The Clearing

2019 ∙ True Crime

The Clearing is yet another true crime podcast that investigates some old, cold case murders. But this one is different. Because one of the major participants of the investigation is the daughter of the killer himself. She acts as a real-time barometer of what is real and what isn’t. All to investigate her father, Edward Edwards, and what he may or may not have done during a childhood full of weirdness.

Right off the bat, this has the feel of a series like Abducted in Plain Sight where it seemed like, in retrospect, people should have been a little smarter or a little more suspicious about a dude who was clearly sketchy as hell. Despite him being a “family man” and being somewhat charismatic. Or, because of the familial involvement in the investigation, a podcast like Root of Evil. Like George Hodel, the proposed Black Dahlia murderer, Edward Edwards was a serial killer. Though, unlike Hodel, he was neither a valued member of society, nor was he a genius. And his motivations for killing were way more pedestrian than Hodel’s. Or maybe they weren’t.

I think Edwards killed young couples and his own adopted son and however many other folks because someone went out of their way to give him the name Edward Edwards. I mean, I don’t understand how every dude named William Williams and Richard Richards doesn’t want to at least murder someone. Or maybe it was his atrocious upbringing, which included watching his mother commit suicide and being abused in foster care before running away and turning to a life of petty crime. Of course this is all what he wrote in his autobiography, and if the rest of his life is any indication, he may not be the most reliable narrator of his own life.

And, yes, the man wrote an autobiography. And appeared on To Tell the Truth and What’s My Line? Both of which are oldey-timey game shows. He went around the country touting his miraculous turn-around, from wrong-headed youth to upstanding, pious member of society. Giving speeches about his wonderful rehabilitation story. Problem is, it was all a lie. While he was doing this he had moved from robbing gas stations to murdering people. As he moved his family from city to city, sometimes in the middle of the night. Again, in retrospect this activity, and the death that seemed to trail him around, should have been a relatively clear sign that the guy wasn’t on the up-and-up.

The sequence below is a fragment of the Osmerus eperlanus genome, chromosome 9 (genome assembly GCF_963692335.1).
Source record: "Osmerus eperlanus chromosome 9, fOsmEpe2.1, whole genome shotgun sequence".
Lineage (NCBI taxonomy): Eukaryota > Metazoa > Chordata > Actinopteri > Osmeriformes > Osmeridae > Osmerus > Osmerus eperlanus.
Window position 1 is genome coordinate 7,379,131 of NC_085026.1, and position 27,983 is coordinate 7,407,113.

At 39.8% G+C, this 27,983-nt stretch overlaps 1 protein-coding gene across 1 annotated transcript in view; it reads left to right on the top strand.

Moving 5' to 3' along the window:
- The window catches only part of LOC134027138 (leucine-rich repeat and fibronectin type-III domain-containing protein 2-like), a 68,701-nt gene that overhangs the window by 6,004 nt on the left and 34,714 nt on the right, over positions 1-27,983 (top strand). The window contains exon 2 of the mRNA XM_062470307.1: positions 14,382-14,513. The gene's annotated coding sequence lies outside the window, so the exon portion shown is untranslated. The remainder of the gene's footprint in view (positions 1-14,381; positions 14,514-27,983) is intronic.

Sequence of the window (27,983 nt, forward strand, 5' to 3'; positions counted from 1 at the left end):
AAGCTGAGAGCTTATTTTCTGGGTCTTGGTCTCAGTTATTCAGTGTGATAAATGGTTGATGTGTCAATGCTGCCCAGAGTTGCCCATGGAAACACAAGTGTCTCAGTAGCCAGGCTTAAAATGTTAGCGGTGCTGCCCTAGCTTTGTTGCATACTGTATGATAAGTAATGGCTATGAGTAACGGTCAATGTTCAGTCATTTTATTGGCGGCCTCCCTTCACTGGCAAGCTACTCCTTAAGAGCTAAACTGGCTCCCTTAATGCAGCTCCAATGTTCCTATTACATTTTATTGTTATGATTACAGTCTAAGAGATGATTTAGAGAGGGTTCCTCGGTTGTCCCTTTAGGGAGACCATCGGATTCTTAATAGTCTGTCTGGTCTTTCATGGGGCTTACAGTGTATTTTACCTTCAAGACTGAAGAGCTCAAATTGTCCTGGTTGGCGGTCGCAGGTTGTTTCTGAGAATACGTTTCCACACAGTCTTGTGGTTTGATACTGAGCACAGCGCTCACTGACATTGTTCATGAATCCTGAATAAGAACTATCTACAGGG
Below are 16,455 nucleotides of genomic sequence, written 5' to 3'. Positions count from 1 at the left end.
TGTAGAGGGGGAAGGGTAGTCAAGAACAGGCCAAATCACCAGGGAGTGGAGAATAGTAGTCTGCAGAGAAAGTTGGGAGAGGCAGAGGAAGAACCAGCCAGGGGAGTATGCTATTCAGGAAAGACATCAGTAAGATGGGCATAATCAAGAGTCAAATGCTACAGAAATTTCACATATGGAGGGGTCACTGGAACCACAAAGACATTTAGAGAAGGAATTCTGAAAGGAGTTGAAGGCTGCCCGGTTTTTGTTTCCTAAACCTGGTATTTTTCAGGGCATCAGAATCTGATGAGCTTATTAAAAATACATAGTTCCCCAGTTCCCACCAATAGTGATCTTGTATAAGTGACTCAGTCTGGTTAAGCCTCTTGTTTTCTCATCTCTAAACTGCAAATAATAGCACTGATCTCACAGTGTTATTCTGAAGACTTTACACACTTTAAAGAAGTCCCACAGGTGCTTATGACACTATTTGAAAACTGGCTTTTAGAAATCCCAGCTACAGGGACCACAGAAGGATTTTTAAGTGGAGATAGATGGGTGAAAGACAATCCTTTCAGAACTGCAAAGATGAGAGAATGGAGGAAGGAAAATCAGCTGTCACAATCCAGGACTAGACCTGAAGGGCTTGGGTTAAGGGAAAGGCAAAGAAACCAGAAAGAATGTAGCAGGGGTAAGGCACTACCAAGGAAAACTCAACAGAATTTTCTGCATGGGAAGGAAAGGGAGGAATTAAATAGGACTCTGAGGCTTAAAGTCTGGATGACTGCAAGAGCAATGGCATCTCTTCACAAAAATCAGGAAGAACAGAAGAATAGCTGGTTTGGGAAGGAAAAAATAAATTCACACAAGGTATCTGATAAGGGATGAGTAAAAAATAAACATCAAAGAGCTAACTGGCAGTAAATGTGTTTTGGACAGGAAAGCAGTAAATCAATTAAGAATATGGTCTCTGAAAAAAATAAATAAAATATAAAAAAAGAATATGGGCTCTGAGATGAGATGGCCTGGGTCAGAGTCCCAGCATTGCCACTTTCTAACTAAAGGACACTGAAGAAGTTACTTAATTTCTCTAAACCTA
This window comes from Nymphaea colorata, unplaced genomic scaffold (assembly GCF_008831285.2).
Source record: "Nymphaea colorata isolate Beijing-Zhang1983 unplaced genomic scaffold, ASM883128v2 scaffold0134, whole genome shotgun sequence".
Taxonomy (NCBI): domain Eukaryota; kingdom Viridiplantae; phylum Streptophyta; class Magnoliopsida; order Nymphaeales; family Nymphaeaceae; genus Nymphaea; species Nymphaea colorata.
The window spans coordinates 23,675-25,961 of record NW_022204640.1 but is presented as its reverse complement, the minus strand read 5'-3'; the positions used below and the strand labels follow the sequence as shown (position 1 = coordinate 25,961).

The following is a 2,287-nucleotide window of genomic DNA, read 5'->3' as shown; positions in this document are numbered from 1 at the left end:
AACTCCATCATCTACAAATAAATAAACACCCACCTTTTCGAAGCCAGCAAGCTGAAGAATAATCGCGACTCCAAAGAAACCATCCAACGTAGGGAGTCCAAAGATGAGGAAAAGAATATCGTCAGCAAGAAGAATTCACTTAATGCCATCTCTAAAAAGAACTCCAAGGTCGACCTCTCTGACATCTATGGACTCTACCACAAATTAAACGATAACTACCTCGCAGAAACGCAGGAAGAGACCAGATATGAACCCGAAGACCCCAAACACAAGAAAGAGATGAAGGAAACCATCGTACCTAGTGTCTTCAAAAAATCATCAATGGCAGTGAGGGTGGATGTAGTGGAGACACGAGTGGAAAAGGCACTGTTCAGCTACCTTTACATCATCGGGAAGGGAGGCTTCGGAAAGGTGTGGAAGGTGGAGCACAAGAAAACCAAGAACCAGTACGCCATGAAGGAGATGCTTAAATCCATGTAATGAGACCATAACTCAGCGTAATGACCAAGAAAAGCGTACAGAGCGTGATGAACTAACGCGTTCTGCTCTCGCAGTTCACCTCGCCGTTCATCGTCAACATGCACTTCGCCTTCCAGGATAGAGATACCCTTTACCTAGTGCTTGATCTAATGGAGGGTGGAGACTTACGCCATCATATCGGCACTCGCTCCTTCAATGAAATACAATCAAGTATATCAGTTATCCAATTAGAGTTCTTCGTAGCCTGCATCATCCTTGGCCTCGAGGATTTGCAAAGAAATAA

And it wasn’t until his daughter, April, acting on her suspicion, put two and two together. She figured out after he’d been convicted for two murders in one state that he might also be the perpetrator of a couple’s murders in another state in which she lived as a kid. Thus opening the door on the Edward Edwards wasn’t just a murderer, but a serial killer theory.

The podcast tracks Edwards’ movements throughout his active period. With the help of April, she and podcast host, Josh Dean, follow the trail, some based on research and some based on her memory. It’s fascinating to listen to her recall places she lived, where her father worked, people they knew and when and how they left particular places, mostly in a hurry. Helping to get to the bottom of one particular murder of two young people at the time even finds April bonding with the victim’s parents. As she is as horrified by her father’s predilections as anyone. After all, she has the same blood in her as this brutal, cold-blooded killer. And I imagine that could be super-scary.

Along the way we meet a retired detective who is obsessed with Edwards, blaming him for everything from the JonBenet Ramsey murder to being the Zodiac Killer. It’s a bizarre conspiracy, but as the guy goes through things, some of them do line up and makes April wonder which, if any of them, could be true. Could Edwards have been the most prolific serial killer of all time? We never really get to the answer, but there is enough circumstantial stuff to peripherally connect him to more murders than he was ultimately convicted for. Well, more than the five that were actually pinned on him at least.

There is a certain intimacy to this podcast that makes it differ a bit from some of the others. There’s an emotional component that really hits you when we hear April talk, or some of the victims’ relatives. They bond over her father’s evil. It’s strange, but touching in a weird way. The podcast seemed to end rather abruptly, but I definitely found myself wanting more. I would definitely listen to a follow up that investigated some of the possible cases further. I imagine taking on these super-cold cases isn’t the easiest thing in the world, but in the host and in April they’ve definitely found a good duo to follow wherever. Even if they need another three years to track stuff down.

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